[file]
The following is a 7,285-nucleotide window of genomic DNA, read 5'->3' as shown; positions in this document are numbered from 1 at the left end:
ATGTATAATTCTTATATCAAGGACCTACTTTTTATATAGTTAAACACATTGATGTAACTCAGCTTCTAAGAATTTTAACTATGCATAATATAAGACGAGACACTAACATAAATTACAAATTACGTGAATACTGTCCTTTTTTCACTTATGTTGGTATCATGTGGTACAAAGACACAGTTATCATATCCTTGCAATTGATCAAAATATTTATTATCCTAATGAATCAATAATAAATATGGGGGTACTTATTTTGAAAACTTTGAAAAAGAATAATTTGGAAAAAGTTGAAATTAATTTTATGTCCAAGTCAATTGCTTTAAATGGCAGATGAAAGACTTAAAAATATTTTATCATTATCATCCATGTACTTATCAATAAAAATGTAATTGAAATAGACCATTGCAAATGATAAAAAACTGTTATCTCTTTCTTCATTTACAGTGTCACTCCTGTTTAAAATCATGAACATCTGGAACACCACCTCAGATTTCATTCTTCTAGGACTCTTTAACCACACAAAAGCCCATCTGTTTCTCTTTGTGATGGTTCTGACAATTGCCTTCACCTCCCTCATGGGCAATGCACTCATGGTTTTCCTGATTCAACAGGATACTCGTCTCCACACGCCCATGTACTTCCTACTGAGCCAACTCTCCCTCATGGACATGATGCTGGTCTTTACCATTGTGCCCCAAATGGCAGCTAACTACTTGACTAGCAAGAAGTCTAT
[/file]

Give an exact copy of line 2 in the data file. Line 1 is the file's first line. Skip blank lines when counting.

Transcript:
ATGTATAATTCTTATATCAAGGACCTACTTTTTATATAGTTAAACACATTGATGTAACTCAGCTTCTAAGAATTTTAACTATGCATAATATAAGACGAGACACTAACATAAATTACAAATTACGTGAATACTGTCCTTTTTTCACTTATGTTGGTATCATGTGGTACAAAGACACAGTTATCATATCCTTGCAATTGATCAAAATATTTATTATCCTAATGAATCAATAATAAATATGGGGGTACTTATTTTGAAAACTTTGAAAAAGAATAATTTGGAAAAAGTTGAAATTAATTTTATGTCCAAGTCAATTGCTTTAAATGGCAGATGAAAGACTTAAAAATATTTTATCATTATCATCCATGTACTTATCAATAAAAATGTAATTGAAATAGACCATTGCAAATGATAAAAAACTGTTATCTCTTTCTTCATTTACAGTGTCACTCCTGTTTAAAATCATGAACATCTGGAACACCACCTCAGATTTCATTCTTCTAGGACTCTTTAACCACACAAAAGCCCATCTGTTTCTCTTTGTGATGGTTCTGACAATTGCCTTCACCTCCCTCATGGGCAATGCACTCATGGTTTTCCTGATTCAACAGGATACTCGTCTCCACACGCCCATGTACTTCCTACTGAGCCAACTCTCCCTCATGGACATGATGCTGGTCTTTACCATTGTGCCCCAAATGGCAGCTAACTACTTGACTAGCAAGAAGTCTAT